Most of all, I eat portions that are right for my body, because I’m a recovering food addict who gains weight if I eat unmeasured food. In the spirit of transparency, I’ve included the measurements of all of my food.
While I sip my green tea, I sit by the fire and meditate for 30 minutes before my kids wake up. This time is non-negotiable. Sometimes I sit and connect to inner divinity. Sometimes I practice yin yoga. Sometimes I simply do bridge pose with all of my favorite variations. Sometimes I just nudge my breath to support my nervous system: inhale for a 4-count, hold for 7 counts, and exhaling for an 8-count. (If you’re too busy, just do 4-7-8 twice to reset your nervous system. Amazing!)
That brings us to the first meal of the day, which is crucial for setting up the metabolic tone for the day. I eat around 7 a.m. with my family – my husband, David Gottfried, and two daughters. I take 3 deep breaths before I eat because my old habit was to skip breakfast or shovel it in while speed-reading The New York Times. Distracted eating raises cortisol, your main stress hormone.
Here’s the menu:
- 1 ounce of gluten-free steel-cut oats, which I bring to a boil with sea salt the night before and let steam overnight.
I place the cooked oats in a huge bowl (see photo). Then I add:
- 1 ounce freshly ground flax, organic cinnamon, and a little more sea salt (my blood pressure tends to be low, and I need sea salt to help support my adrenal glands!)
- 6 ounces blueberries or other fruit in season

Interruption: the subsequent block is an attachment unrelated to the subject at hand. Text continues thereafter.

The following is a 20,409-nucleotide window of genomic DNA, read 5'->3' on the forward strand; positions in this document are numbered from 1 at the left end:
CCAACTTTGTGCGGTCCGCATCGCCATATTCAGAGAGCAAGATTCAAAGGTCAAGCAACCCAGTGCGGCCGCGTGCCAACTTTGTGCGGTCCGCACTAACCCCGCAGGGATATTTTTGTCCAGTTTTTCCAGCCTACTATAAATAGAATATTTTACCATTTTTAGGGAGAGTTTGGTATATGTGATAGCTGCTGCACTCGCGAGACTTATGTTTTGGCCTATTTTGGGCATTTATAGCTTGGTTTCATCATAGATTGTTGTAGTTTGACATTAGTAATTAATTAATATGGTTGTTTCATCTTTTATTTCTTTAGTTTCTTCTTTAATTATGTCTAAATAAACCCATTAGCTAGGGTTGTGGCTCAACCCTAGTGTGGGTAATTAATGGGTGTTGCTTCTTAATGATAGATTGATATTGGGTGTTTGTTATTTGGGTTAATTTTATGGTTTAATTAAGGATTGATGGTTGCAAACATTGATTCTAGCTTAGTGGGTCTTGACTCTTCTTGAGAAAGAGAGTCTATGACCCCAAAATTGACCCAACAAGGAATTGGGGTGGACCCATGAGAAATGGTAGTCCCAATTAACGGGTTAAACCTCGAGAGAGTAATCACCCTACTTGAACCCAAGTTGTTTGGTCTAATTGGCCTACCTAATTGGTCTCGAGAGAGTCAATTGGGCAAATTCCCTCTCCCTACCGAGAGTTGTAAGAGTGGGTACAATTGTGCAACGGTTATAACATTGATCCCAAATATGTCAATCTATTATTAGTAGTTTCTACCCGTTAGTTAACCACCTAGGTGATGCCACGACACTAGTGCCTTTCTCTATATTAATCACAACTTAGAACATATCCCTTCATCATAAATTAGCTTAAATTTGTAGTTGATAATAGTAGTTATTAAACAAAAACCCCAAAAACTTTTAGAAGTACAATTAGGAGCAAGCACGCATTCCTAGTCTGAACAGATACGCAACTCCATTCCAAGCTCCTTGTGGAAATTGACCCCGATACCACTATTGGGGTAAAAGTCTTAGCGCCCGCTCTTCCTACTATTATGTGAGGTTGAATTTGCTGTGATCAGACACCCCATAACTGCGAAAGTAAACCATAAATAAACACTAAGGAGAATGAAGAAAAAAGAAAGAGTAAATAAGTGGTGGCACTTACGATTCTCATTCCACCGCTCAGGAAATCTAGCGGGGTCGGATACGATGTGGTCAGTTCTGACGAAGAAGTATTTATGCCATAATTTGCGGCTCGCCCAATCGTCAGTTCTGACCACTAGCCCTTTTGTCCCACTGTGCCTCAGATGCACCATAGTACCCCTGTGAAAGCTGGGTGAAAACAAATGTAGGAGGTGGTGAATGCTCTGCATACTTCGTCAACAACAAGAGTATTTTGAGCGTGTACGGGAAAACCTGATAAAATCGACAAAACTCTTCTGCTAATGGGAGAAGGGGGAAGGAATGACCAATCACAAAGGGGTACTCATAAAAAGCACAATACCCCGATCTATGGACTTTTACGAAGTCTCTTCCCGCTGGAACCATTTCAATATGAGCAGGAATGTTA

Finally, I eat 2 pastured eggs, either poached or cooked over easy in coconut oil in my Scanpan. I love the Vital Eggs from whole foods, or duck eggs from my local community-sponsored kitchen. Occasionally, I’ll eat sheep or goat yogurt instead of the eggs, but you may want to consider avoiding dairy if you struggle with acne, autoimmunity, or food intolerances. (Nonstick pans with Teflon can disrupt your hormones. Perfluorooctanoic acid (PFOA), a synthetic chemical used to make teflon, is a possible carcinogen. Instead, use cast iron, enameled cast iron (like Le Crueset), or Scanpan, which is a PFOA-free nonstick product that I love.)
Every quarter, I run my online detox for 21-days and start my day with a shake. In the new online course that I’ve created with MindBodyGreen, you’ll learn my favorite shake recipes. Click here to learn more.
Beware of Restaurant Syndrome
I avoid eating at restaurants as much as possible because of “Restaurant Syndrome” – the phenomenon of overeating in response to the convivial atmosphere, drinking alcohol and less inhibition, the yummy sights and smells, and large serving sizes – all of which contribute to a documented increased risk of blood sugar problems and weight gain. In fact, in a study of 99,000 men and women followed over 30 years, people who average two homemade meals per day have a 13% lower chance of diabetes than people who have fewer than six homemade meals per week.1http://www.hsph.harvard.edu/news/hsph-in-the-news/homemade-meals-may-help-reduce-type-2-diabetes-risk/; You lose weight over time, because out-of-home eating is associated with becoming overweight and obesity.2http://www.ncbi.nlm.nih.gov/pubmed/24499144;